This is sometimes what the customer service team does for us. Someone needs to make a move to make someone’s day. While service is an expectation, there is value in a reciprocal relationship. This is regulated through a tipping system, but there can be intangible exchanges in which can liven up someone’s position or a general circumstance. Something unexpected beyond the customary manners of please’s and thank you’s, but a genuine engagement of persons. In this busy buzzing service climate, there are multitudes of becomings to connect with. It is an idealistic, sweet notion, but this makes sense to me, and this is what I consider while reading Deleuze. In my hospitality experiences, I would come to know the various chefs, baristas, housekeepers, bussers, etc. in any  environment. My tone of voice, my attention towards them, my appreciation for their work, and my expectation of work is all involved in my potential interaction with them. A mentor taught me, always ask for their names.

In attempts to open up a rhizomatic existence, there are affectual capacities in being sensitive, while contributing to our milieus. If anything is to be achieved, my thought is to pay attention to subtle possibilities in every opportunity of relations.

-Bria


[1] Deleuze, Gilles. “Spinoza and Us” Spinoza, Practical Philosophy. Trans. Robert Hurley. (San Francisco: City Light Books, 1988)). P.126

[2] Uexküll, Jakob von, A Foray Into the Worlds of Animals and Humans: With a Theory of Meaning. Trans. Joseph D. (O’Neil Minneapolis: University of Minnosota Press 1940) P. 5o

[3] Deleuze, P. 122

Frieze Weekend 2012

Posted in Art, Art Exhibits, Deleuze and Guattari with tags on May 17, 2012 by immanentterrain2

Last weekend, I took a ferry out to Randall’s Island to visit the Frieze Art Fair, the inaugural New York iteration of the London fair. It’s hard not to have a love/hate relationship with art fairs. On the one hand, they offer the opportunity to view an incredible amount of art from galleries all over the world in one location. On the other, the sheer volume of work makes them an exhausting experience that is not conducive to a truly rewarding experience of art – not to mention the fact that there’s no hiding the intention to move large quantities of product.

The tent, three football fields long and pristinely white, was as beautiful as it was imposing. Holding over 180 galleries from 30 countries, Frieze estimates that visitors numbered in the region of 45,000 (1).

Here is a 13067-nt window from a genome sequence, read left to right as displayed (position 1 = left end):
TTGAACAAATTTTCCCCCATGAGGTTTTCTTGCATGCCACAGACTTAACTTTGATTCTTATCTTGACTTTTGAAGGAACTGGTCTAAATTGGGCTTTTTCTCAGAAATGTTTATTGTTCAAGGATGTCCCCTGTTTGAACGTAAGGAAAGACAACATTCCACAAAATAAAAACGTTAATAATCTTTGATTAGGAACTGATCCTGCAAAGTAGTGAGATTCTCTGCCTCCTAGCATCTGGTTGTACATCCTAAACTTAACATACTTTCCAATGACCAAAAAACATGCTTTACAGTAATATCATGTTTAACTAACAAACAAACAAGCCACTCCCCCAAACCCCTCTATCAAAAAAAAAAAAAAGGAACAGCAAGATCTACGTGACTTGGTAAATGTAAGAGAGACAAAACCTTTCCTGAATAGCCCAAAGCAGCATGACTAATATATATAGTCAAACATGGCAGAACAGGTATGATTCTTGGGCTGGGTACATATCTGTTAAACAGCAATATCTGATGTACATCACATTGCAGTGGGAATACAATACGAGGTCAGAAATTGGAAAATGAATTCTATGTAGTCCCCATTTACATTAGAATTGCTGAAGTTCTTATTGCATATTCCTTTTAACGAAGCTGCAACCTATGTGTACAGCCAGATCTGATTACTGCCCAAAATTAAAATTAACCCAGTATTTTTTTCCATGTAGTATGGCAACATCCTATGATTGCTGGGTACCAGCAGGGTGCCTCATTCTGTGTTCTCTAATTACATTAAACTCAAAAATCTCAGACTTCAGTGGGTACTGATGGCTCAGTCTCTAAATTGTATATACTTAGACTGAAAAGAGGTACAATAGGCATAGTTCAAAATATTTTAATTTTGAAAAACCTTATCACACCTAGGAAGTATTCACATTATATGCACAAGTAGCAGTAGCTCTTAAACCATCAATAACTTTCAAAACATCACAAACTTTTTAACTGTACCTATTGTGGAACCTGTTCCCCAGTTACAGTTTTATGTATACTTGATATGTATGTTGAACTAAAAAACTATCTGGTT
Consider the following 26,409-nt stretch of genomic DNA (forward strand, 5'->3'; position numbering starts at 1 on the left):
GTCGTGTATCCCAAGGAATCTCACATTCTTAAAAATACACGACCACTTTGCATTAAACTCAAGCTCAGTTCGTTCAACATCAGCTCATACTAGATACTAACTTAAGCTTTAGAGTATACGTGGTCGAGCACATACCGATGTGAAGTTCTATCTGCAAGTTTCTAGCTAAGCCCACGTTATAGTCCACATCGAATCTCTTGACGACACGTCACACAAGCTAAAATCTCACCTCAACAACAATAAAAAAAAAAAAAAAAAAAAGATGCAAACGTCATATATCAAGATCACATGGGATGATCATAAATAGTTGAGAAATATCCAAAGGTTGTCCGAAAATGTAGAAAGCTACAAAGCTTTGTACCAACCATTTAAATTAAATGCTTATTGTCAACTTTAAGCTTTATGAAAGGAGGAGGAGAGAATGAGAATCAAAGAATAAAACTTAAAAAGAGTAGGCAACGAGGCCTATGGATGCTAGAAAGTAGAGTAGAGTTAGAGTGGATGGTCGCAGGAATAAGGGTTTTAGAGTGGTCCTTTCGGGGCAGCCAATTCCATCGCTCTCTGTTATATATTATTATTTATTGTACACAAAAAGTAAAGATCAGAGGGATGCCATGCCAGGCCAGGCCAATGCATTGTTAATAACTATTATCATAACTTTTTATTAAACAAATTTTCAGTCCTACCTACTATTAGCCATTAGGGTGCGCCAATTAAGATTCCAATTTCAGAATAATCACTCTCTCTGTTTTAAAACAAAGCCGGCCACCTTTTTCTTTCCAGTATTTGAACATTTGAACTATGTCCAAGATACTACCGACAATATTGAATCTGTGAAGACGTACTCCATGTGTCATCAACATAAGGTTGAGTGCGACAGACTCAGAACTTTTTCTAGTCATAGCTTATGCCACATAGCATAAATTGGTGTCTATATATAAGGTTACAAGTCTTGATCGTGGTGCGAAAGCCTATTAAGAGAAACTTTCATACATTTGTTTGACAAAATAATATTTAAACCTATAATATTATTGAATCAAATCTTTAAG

Frieze Art Fair New York 2012

There’s really no comparing the experience of the tent’s interior to other New York art fairs, even the Armory Show, Frieze’s closest competitor. With a high, vaulted ceiling and natural lighting only supplemented by fluorescence, the tent provides gallery conditions not far shy of the country’s best contemporary art institutions.

It is both an insult to museums and a compliment to the fair that the two forms have come to resemble one another to this degree. The fair provides these beautiful open spaces, charges you an exorbitant admission fee ($40/ $25 for students), includes panel discussions and lectures by people like curator and art historian Robert Storr and MoMA Director Glen D. Lowry, produces a “Frame” section of curated galleries displaying solo exhibitions of artists who have yet to display internationally, has multiple restaurants, and a non-profit arm called Frieze Projects that commissioned outdoor work by ten artists displayed surrounding the tent. Frieze even came with a major corporate sponsor, Deutsche Bank, who also sponsors exhibitions at the Guggenheim.

Team Gallery’s booth at the Frieze Art Fair New York 2012

Salon 94’s booth at the Frieze Art Fair New York 2012

So yes, the tent was beautiful, but in the end it still had the feeling of a corporate trade show or market, specifically designed to keep you moving and weed out the buyers from the gawkers.  Without a map, the uniform spaces became a blur. I found myself thinking about smooth and striated spaces while traversing the many halls.  Art Fairs are incredibly nomadic as they take place all over the world in pieces of pop up architecture or temporary exhibition halls. One could reach the Frieze Fair by complimentary ferry, shuttle, or car, with connections to the other fairs around the city capitalizing on the influx of art buyers and professionals. This kind of nomadism is not what Deleuze and Guattari are referring to in reference to smooth spaces in A Thousand Plateaus. This kind of travel and movement is about the destination and is incredibly organized. The experience of Frieze was utterly striated and controlled. There is a hierarchy of access including two levels of VIPs as well as the high-ticket price that deters another level of audience. Galleries purchase territories within the tent with slight differences in placement and size, but for the most part, they are all little white boxes in a line. They are homogeneous, distinct, and ordered.